Six artists to invest in
They wield enormous skill across media, ask big questions and take a stand
ASTHA BUTAIL, 37
As a child, growing up in the ’90s in a family of 25, Butail was a voracious collector of anecdotes and stories, which she weaved into fiction. She later went on to study fashion design at NIFT, Bengaluru, and worked with brands like Ann Taylor, Puma and Converse. But in 2011, realising its immense potential for storytelling, Butail turned her attention to more conceptual design. She still created clothes and accessories, except now with unlikely materials like umbrella fabric, pipes and felt – and she wore them too, sparking conversation.
Her long-standing association with Auroville has been another catalyst for the artist – it led her to study Vedic Sanskrit and Rig Vedic hymns at the IGNOU, and eventually create her ambitious book project, ‘A Story within a Story’ (Astorywithinastory.com). Part of the SARAI Reader ’09 exhibition, the project invited friends, strangers, and audiences to share any kind of writing or artwork within the Rig Vedic theme of the Black Sun (a concept signifying the conflict or unity of opposites), over a period of nine months. These submissions became 100 artist books, in which stories were connected through visual and contextual cues. The process mimicked that of Rig Vedic hymns, which were originally passed down generations by oral traditions before being compiled into a book. Her return to the root of the Hindu Vedic system – fluid and free of sermonising – makes its concepts more relevant than the moral brigade ever could.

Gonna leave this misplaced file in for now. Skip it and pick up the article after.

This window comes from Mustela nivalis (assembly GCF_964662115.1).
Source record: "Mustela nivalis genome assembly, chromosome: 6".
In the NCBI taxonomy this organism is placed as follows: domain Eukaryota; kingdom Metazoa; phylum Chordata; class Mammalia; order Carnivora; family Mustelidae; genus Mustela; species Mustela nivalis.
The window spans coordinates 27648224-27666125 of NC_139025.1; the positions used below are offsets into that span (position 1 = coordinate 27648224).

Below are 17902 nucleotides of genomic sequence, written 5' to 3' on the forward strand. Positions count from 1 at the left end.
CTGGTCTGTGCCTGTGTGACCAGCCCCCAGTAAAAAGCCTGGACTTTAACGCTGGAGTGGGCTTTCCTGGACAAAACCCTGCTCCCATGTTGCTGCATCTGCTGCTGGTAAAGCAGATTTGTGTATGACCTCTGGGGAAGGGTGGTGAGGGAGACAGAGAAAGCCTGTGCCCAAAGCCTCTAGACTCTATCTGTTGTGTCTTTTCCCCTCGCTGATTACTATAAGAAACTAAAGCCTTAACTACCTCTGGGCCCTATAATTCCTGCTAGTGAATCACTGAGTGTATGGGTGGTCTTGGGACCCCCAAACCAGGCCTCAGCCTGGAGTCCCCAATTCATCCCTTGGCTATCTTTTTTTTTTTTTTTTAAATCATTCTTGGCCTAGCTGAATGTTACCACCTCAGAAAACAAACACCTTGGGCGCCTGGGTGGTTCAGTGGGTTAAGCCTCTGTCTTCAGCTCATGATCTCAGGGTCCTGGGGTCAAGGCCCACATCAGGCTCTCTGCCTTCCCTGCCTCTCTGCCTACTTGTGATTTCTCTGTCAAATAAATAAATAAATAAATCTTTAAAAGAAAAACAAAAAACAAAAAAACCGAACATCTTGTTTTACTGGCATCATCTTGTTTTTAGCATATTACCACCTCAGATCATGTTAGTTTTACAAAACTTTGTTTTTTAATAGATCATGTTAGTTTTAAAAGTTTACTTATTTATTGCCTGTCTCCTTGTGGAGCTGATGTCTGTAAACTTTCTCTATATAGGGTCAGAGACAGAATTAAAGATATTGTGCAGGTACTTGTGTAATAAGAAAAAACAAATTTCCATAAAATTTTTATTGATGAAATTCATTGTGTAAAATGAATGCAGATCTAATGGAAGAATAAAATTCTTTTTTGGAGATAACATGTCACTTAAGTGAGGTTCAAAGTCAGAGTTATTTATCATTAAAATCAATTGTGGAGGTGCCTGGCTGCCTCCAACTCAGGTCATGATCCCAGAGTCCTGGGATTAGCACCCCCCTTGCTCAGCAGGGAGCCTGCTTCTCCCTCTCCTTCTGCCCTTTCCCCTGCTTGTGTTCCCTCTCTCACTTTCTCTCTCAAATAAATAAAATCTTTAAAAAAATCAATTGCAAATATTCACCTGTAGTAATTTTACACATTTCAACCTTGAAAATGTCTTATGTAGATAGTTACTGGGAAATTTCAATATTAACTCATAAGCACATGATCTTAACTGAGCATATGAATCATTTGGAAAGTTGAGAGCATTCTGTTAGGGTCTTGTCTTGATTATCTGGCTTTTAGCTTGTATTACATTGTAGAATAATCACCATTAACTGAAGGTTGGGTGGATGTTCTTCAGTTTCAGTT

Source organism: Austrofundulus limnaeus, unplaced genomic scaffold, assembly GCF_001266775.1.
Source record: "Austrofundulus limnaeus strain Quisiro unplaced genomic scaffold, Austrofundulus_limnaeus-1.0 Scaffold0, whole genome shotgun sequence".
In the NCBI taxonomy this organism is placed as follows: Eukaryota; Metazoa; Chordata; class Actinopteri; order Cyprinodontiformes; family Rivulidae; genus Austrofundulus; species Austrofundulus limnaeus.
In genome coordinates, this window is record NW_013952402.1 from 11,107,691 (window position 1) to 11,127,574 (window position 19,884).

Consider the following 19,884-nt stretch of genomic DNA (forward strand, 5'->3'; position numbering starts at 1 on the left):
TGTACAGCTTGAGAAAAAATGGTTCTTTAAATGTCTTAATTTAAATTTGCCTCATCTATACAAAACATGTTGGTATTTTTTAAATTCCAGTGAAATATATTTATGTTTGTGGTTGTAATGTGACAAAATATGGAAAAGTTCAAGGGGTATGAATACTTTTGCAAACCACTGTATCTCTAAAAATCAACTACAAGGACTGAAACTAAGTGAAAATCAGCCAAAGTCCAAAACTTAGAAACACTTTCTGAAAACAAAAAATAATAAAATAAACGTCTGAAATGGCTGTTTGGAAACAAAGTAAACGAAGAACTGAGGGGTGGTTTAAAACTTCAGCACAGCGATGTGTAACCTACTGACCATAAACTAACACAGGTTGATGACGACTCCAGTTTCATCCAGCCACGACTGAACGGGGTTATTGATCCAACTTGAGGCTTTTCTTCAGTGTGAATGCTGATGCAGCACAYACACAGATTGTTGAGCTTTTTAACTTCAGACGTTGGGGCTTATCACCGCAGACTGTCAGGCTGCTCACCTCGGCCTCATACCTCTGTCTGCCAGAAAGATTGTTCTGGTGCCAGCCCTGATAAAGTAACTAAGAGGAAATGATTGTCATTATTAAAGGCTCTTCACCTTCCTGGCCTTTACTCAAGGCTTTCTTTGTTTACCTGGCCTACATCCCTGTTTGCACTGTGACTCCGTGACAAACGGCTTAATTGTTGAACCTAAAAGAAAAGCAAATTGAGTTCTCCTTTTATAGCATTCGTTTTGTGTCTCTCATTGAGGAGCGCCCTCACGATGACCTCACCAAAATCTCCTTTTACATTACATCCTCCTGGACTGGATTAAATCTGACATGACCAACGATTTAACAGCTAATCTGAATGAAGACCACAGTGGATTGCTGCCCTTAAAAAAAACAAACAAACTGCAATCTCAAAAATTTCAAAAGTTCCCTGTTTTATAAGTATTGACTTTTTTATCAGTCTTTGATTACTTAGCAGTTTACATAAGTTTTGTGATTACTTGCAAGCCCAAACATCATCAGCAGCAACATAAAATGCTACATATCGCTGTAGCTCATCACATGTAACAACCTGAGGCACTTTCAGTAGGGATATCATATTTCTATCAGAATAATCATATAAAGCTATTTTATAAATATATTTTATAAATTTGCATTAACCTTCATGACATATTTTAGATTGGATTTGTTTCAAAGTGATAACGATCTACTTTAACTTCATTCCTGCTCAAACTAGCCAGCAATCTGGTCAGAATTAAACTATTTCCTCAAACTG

Watch out for: Butail takes her fascination with our Vedic roots to Benares next, for a project that involves working with local brocades.
Felt blouse, nylon skirt, leather shoes; all her own
Styling: Arushi Parakh; Make-up and Hair: Sonam Kapoor
VIDHA SAUMYA, 30
Her last outing with her grotesquerie of bloated women at a recent BhupenKhakhar tribute show captured their quivering flesh in the seemingly bawdy act of sneezing. Each frame referenced social niceties, the need to control public image and the global obsession with the female form – at one go. You wanted to applaud, but also recoil a little.